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A Midsummer Night's Dream

Benjamin Britten 1913–1976

Opera in 3 acts
First performed June 11 1960, Jubilee Hall, Aldeburgh
Libretto by Benjamin Britten & Peter Pears based on William Shakespeare's play

Performed in English with German surtitles

Introduction (on video, in German) will appear here and on YouTube shortly before opening night

Oberon, King of the Fairies, and his Queen, Tytania, are arguing over a child who Tytania doesn’t want her husband to take as his page. This has upset the order of things. Oberon, intent on revenge, sends Puck off to find a magic flower, the juice of which, when squeezed onto eyelids, makes people fall in love with the first creature they see upon awaking. Four young people – Hermia, Lysander, Helena and Demetrius – are also in the woods outside Athens. Hermia and Lysander, who love each other but whose parents forbid them to marry, told Helena they’re going to elope because Hermia refuses to marry Demetrius, who’s decided to follow them, closely pursued by Helena, who’s madly in love with him. He tells her he no longer loves her and that she should leave him in peace. Oberon tells Puck to put magic juice in Demetrius‘ eyes so that he’ll love Helena again. In the meantime six handymen, under Peter Quince the carpenter’s direction, are trying to rehearse a play for Duke Theseus and Hippolyta’s wedding. Lysander and Hermia have got lost and decide to rest till morning, Puck mistakes him for Demetrius and squeezes magic juice into his eyes. Helena chances upon Lysander, who falls in love with her when he awakes, ignoring her protestations that it is Hermia he loves. Hermia awakes to find him gone. Oberon puts juice into sleeping Tytania’s eyes. The handymen return to rehearse their play and Bottom hides behind a bush, where Puck transforms him into a monster, which frightens his friends away. Tytania awakes and falls in love with him, her fairies tenderly caring from him. PART 2 Oberon and Puck find Tytania and Bottom asleep just as Demetrius appears. Puck admits his mistake. They listen as Demetrius professes his love for Hermia, who runs away. Oberon tells Puck to find Helena, and puts magic in Demetrius’ eyes. Helena and Lysander turn up. Demetrius awakes and falls for Helena, who thinks they’re all playing a joke on her. The young men go off to duel and the girls have a real argy-bargy. Puck lures them all back and eventually puts the juice in Lysander’s eyes. Oberon takes the spell off his Queen, who wakes, horrified by the creature lying beside her. She and Oberon are reconciled and Puck makes Bottom look himself again. The lovers wake thinking they’ve dreamt a strange dream and decide to return to Athens. Bottom’s friends are overjoyed when they find him again. Theseus pardons the lovers and everyone watches the play to celebrate Theseus and Hippolyta’s wedding. The fairies bless the palace and Puck has the last word.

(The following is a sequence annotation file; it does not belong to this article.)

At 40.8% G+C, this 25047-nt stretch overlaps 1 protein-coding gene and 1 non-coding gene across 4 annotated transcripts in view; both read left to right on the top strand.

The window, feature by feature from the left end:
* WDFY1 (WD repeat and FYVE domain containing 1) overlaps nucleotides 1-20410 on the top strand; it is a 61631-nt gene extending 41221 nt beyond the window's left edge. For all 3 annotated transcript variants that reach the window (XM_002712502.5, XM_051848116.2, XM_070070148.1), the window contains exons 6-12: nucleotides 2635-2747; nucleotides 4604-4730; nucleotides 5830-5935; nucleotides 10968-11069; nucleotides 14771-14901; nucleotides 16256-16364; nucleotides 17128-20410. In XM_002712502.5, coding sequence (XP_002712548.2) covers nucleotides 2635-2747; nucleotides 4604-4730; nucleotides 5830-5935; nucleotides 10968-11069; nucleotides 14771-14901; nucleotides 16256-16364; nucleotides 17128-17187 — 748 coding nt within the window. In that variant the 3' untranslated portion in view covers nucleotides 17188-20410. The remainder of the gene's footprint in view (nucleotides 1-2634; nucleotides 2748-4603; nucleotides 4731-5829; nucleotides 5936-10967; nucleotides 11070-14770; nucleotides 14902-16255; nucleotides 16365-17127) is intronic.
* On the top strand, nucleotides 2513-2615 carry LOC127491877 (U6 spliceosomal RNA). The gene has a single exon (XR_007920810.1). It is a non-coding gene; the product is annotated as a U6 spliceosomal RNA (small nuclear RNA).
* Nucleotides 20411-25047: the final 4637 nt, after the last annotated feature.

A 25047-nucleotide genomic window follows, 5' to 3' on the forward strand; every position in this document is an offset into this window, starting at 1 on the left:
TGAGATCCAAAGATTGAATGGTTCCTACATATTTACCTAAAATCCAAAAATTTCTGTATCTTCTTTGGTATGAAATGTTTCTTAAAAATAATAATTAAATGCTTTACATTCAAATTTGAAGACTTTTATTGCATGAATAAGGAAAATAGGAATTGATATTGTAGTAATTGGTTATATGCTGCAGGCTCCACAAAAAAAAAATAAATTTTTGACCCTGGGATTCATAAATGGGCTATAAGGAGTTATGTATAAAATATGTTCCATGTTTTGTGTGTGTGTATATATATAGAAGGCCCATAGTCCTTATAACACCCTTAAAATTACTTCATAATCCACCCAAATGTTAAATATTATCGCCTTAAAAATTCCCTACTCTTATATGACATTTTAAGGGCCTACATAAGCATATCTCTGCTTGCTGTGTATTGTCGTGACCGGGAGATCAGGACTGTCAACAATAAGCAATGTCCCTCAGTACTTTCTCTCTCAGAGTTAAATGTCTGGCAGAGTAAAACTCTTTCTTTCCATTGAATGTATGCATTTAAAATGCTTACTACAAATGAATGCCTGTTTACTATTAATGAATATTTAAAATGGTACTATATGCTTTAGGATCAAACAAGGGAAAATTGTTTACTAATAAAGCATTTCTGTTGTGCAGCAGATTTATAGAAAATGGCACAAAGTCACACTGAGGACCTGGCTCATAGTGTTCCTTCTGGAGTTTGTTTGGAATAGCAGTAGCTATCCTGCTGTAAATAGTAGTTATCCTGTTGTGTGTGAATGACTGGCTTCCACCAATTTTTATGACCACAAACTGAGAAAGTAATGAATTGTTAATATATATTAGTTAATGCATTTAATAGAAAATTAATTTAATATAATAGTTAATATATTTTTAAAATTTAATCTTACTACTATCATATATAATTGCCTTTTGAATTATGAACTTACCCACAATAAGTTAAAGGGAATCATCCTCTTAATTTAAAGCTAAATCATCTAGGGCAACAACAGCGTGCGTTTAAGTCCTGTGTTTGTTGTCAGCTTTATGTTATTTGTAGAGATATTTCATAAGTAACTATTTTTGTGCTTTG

Shakespeare's A Midsummer Night’s Dream had been set to music many times when Benjamin Britten and his life partner, the tenor Peter Pears, wrote the opera for the Aldeburgh Festival, which Britten founded. They remained true to the original play, but shortened it from five acts to three. It was originally to have been a chamber opera, but after Britten spotted the possibilities of conjuring up different worlds, mythical creatures, lovers and workmen in the play, he expanded the score for a larger orchestra. The result is a richly coloured composition in which the world of fairies, Oberon's countertenor, Tytania's coloratura and Puck's spoken words, is shaped by harp, xylophone and celeste. The lovers are accompanied by strings and wind instruments, while the scenes with the workmen are fleshed out with lower woodwind and brass, double basses and percussion.

The lovely hurly-burly, a summer night's dream, ends in the morning as a new day dawns.